Mr. Harper goes to Washington.  For the first time since signing a 13-year, $330 million contract with the Philadelphia Phillies, Bryce Harper heads back to his old ballpark for two games.  Therefore, it is an occasion to many stories coming out.  Some interesting information was revealed about just what the Washington Nationals offered Harper.

Earlier this offseason, we wrote about the reports of a 10-year, $300 million contract that the Washington Nationals offered Harper towards the end of the season.  The contract included deferred money until 2052.  But it turns out the Nationals did indeed make another offer after that one.  It was much, much worse.

Barry Svrluga of the Washington Post reported today that Harper felt like he was all set for a return to Washington, D.C.  But then he was offered a deal worth many millions of dollars less, for more years:

When the calendar flipped to 2019, the Nationals got back to Harper and Boras with a new offer Jan. 3: 12 years for $250 million, according to one person with direct knowledge of the terms. Much like the proposal they made to Harper before the season ended, some of the money was deferred. The last payment from this contract, according to the person, would have come in 2072.

The Boras Corporation did the math and concluded that this was worth just $107 million in present-day value.

Other interesting tidbits in the piece:

  • Harper did NOT want to play on the West Coast
  • Harper did not like the idea of another free agency where everyone would be asking, "Where next?"
  • Harper and his wife Kayla decided on the Phillies before hearing the final San Francisco offer

Meanwhile, Harper had nothing but kind words towards Washington, D.C.  On his Instagram, Harper shared his positive memories:


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If you would have told me 5 years ago I would be walking into Nationals Park as an opposing player, I would’ve told you that you were crazy. Five years later, I’m doing just that. I remember the first day I walked into Nats Park. My first base hit. My first home run. And, of course, my first standing ovation. Nationals fans delivered that first ovation. The things that I will miss most are the relationships I gained on a personal level with so many of the Nationals staff and workers around the ballpark. Every day I walked in, I got a smile or shared a laugh with you. I especially want to thank The Lerner Family and Mike Rizzo for the unwavering support they showed me during my tenure in DC. The city of DC was home. Filomena’s, The Silver Diner, The Italian store, and countless other places helped make it feel like home. You, Nationals fans, made me one of your own for the entire time I was a part of the Nationals organization. I’m so blessed to have been able to play for a fan base that cared so much about our team each and every night. You will always hold a special place in my heart no matter what. I look forward to continuing Harpers Heroes with LLS in the DMV as well as making sure the legacy fields bearing my name are the best youth fields in town! When I run on the field tonight I am sure to hear some boos, but I will always remember the cheers and the screams that are still with me right now, as I start my new chapter. So for that, DC, THANK YOU.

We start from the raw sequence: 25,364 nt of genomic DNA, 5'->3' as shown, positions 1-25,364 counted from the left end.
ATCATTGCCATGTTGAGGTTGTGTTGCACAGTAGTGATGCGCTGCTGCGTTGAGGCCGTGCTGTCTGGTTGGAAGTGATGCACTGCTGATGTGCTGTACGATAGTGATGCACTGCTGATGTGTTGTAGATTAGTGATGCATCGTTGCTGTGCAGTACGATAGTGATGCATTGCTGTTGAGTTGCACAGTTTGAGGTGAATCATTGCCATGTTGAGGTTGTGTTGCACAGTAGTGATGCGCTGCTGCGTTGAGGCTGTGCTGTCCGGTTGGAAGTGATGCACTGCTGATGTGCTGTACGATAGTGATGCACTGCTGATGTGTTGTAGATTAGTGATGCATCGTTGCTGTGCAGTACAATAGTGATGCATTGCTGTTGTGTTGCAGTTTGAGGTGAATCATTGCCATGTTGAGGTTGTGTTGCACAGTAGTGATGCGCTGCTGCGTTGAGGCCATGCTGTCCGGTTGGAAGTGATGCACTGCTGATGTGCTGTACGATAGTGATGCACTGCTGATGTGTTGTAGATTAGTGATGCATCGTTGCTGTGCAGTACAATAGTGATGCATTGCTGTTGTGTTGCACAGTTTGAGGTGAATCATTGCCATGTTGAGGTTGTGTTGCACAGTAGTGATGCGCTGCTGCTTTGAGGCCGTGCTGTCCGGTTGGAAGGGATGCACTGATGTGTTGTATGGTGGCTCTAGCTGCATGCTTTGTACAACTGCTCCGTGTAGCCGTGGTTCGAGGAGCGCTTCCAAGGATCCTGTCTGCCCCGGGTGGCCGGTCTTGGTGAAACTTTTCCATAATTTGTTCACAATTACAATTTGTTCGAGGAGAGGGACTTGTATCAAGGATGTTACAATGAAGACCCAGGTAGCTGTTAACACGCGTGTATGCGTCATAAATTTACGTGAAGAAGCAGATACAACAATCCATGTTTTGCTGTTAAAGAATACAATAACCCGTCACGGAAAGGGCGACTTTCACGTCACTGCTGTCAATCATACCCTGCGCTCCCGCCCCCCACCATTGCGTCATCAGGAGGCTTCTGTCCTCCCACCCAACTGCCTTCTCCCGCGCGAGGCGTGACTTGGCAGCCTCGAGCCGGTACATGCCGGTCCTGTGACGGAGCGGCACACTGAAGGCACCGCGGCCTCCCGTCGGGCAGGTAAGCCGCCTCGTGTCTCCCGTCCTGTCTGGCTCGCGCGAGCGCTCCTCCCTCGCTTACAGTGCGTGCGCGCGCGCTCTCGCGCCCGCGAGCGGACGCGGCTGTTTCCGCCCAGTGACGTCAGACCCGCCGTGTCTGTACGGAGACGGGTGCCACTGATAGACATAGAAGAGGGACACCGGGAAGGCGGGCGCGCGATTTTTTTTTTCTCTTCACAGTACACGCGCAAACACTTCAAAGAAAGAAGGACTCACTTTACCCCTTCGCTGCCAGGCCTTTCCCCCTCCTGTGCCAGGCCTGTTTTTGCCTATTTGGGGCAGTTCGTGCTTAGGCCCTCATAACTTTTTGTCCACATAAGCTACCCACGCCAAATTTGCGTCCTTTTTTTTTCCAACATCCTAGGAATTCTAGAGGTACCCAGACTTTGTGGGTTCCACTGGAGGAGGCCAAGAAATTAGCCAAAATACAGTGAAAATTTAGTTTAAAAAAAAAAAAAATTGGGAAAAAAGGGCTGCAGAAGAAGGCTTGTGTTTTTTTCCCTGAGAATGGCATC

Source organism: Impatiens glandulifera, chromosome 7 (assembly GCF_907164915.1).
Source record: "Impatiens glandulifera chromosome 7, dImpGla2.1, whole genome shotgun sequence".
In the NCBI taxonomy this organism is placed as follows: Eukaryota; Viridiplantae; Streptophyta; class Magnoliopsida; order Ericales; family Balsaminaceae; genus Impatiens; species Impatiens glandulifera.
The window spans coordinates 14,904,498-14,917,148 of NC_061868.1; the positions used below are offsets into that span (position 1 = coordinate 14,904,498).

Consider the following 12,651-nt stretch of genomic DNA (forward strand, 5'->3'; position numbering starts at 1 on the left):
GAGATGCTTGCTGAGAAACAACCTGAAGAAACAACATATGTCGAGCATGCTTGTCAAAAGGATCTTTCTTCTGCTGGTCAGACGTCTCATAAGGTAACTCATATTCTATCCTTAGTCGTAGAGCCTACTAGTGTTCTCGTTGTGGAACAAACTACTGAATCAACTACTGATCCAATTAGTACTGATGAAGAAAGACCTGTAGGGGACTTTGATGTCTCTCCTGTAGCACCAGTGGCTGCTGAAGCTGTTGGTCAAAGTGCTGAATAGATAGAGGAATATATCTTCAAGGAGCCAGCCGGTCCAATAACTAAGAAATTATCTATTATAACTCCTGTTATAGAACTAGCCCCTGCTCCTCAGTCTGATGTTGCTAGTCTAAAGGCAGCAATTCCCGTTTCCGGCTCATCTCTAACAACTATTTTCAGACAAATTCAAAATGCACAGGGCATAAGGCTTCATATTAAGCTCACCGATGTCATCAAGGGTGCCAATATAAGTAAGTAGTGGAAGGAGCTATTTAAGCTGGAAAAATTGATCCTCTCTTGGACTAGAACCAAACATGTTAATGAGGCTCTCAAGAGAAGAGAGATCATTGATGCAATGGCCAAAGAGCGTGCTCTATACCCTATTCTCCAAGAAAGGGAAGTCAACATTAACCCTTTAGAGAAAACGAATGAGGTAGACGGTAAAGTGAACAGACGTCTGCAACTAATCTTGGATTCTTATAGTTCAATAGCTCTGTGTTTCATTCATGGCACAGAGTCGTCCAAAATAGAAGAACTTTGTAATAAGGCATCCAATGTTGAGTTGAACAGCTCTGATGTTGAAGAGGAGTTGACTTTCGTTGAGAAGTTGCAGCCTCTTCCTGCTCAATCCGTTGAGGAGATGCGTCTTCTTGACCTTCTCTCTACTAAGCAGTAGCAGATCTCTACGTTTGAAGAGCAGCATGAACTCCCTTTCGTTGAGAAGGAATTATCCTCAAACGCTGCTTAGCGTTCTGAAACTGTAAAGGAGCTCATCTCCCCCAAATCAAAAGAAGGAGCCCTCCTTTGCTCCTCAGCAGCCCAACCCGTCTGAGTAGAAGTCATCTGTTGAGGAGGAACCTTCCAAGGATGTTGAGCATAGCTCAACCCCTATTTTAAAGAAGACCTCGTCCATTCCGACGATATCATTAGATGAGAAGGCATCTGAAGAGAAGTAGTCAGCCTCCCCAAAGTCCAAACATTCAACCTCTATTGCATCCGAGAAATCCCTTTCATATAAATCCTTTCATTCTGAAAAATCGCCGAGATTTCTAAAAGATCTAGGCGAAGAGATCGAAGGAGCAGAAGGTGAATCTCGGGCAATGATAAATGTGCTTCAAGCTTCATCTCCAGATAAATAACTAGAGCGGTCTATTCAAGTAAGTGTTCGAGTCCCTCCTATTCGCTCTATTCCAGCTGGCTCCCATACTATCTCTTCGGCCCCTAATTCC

A post shared by Bryce Harper (@bryceharper3) on

Finally, as Harper took a classy approach towards his old city, the Mayor of Washington D.C. went another direction: Compare Harper to Benedict Arnold.

Jeff Kerr, who writes about the Eagles for Eagles 24/7 screenshotted a Tuesday tweet from Washington, D.C. mayor Muriel Bowser.  Bowser 

As of 1:00 p.m., Bowser had tweeted several times since but made no reference to the post.